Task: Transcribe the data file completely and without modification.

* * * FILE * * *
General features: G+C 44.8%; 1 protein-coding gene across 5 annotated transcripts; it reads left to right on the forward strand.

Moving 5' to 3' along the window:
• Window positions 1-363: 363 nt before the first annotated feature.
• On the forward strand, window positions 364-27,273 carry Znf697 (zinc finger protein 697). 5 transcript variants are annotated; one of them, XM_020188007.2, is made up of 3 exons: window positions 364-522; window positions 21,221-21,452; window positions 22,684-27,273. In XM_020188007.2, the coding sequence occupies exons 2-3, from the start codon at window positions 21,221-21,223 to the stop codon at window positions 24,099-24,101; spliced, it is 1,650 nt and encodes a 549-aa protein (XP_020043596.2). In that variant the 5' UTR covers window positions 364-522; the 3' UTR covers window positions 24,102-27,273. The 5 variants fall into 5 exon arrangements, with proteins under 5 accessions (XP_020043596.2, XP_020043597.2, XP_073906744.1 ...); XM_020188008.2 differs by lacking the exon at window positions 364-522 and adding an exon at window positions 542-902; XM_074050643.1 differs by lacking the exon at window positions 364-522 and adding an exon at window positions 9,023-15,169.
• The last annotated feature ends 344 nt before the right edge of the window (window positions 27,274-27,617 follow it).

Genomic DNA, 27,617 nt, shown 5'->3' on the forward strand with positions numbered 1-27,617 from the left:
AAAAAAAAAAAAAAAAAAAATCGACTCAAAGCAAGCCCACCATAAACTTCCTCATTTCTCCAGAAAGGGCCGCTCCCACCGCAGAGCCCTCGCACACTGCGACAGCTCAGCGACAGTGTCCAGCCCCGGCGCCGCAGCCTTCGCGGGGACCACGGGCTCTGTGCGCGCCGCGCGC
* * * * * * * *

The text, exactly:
General features: G+C 44.8%; 1 protein-coding gene across 5 annotated transcripts; it reads left to right on the forward strand.

Moving 5' to 3' along the window:
• Window positions 1-363: 363 nt before the first annotated feature.
• On the forward strand, window positions 364-27,273 carry Znf697 (zinc finger protein 697). 5 transcript variants are annotated; one of them, XM_020188007.2, is made up of 3 exons: window positions 364-522; window positions 21,221-21,452; window positions 22,684-27,273. In XM_020188007.2, the coding sequence occupies exons 2-3, from the start codon at window positions 21,221-21,223 to the stop codon at window positions 24,099-24,101; spliced, it is 1,650 nt and encodes a 549-aa protein (XP_020043596.2). In that variant the 5' UTR covers window positions 364-522; the 3' UTR covers window positions 24,102-27,273. The 5 variants fall into 5 exon arrangements, with proteins under 5 accessions (XP_020043596.2, XP_020043597.2, XP_073906744.1 ...); XM_020188008.2 differs by lacking the exon at window positions 364-522 and adding an exon at window positions 542-902; XM_074050643.1 differs by lacking the exon at window positions 364-522 and adding an exon at window positions 9,023-15,169.
• The last annotated feature ends 344 nt before the right edge of the window (window positions 27,274-27,617 follow it).

Genomic DNA, 27,617 nt, shown 5'->3' on the forward strand with positions numbered 1-27,617 from the left:
AAAAAAAAAAAAAAAAAAAATCGACTCAAAGCAAGCCCACCATAAACTTCCTCATTTCTCCAGAAAGGGCCGCTCCCACCGCAGAGCCCTCGCACACTGCGACAGCTCAGCGACAGTGTCCAGCCCCGGCGCCGCAGCCTTCGCGGGGACCACGGGCTCTGTGCGCGCCGCGCGC